At a cost of $300 to $500 per disapproved application, the tab to U.S. taxpayers for omissions or incorrectly completed 8710s in a typical year is a staggering $4.8 million to $8 million.
There is really no mystery about how to fill out the 8710. Instructions accompany every form. Applicants for years have used this manual system to apply for certificates and ratings.
In the era when manual completion of the paper form was the only way to apply, sympathetic examiners made it a practice to carry a bottle of correction fluid to fix mistakes -- and many still do.
Then, in the 1990s, ACRA (Airman Certificate and/or Rating Application) software appeared on the scene. It allows examiners to process computer-printed applications to reduce errors.
In the case of both systems, mistakes often cost 120 or more days for return, correction, and final approval of applications.
Very recently IACRA (the Integrated Airman Certificate and/or Rating Application) was instituted. It involves online completion and processing. Its principal advantage is that it interrupts the process whenever a data entry mistake is made. Although it currently can be used only by airmen residing in certain FAA regions, by September it is scheduled to be available online nationwide.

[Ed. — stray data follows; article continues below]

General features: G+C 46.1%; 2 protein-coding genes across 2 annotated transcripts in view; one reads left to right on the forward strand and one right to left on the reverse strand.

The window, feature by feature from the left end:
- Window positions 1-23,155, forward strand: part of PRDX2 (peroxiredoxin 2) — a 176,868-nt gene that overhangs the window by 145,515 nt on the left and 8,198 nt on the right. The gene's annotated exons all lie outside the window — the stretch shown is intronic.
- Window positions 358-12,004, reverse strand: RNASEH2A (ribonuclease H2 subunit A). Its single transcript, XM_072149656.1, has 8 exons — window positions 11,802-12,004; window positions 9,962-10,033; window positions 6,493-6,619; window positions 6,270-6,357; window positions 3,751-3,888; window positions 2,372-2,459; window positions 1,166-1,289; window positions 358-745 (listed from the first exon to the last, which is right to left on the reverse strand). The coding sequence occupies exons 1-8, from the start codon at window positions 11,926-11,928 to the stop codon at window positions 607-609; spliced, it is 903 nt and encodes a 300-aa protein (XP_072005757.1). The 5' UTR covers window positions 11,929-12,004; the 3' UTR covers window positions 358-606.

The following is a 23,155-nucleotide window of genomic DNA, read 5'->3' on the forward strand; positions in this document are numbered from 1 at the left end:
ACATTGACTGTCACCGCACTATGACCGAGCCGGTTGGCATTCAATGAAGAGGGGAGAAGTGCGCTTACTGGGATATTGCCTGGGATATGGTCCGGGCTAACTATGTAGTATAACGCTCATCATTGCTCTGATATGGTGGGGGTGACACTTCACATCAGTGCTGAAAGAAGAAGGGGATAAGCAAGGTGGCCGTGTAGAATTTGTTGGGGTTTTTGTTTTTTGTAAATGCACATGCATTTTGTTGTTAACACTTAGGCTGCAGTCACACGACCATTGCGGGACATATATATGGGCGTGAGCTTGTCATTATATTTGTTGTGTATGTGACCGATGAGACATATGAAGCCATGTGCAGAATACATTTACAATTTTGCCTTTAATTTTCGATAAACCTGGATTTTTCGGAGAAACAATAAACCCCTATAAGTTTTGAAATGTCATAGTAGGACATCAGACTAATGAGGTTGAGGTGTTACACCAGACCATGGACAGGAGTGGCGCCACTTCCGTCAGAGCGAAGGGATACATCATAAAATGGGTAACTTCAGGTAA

Other advantages of IACRA, as explained in an April 2004 FAA letter, include:
IACRA software cross-checks each entry against minimum requirements stored in the database and rejects any invalid entry.
There are several common errors that plague applicants when they complete forms manually.
Regardless of whether you are a flight instructor or a student pilot prepping for your private pilot practical test, the same errors seem to persist. According to the FAA, here are some common errors and tips for avoiding them:
All of these pitfalls can be avoided by simply reading the instructions and following them. Resolve to avoid errors when you next complete FAA Form 8710, your ticket to a pilot certificate.
Wally Miller is president of an aviation training, consulting, and marketing firm in Monument, Colorado. He is a Gold Seal CFI who has been instructing for more than 30 years and flying for more than 40.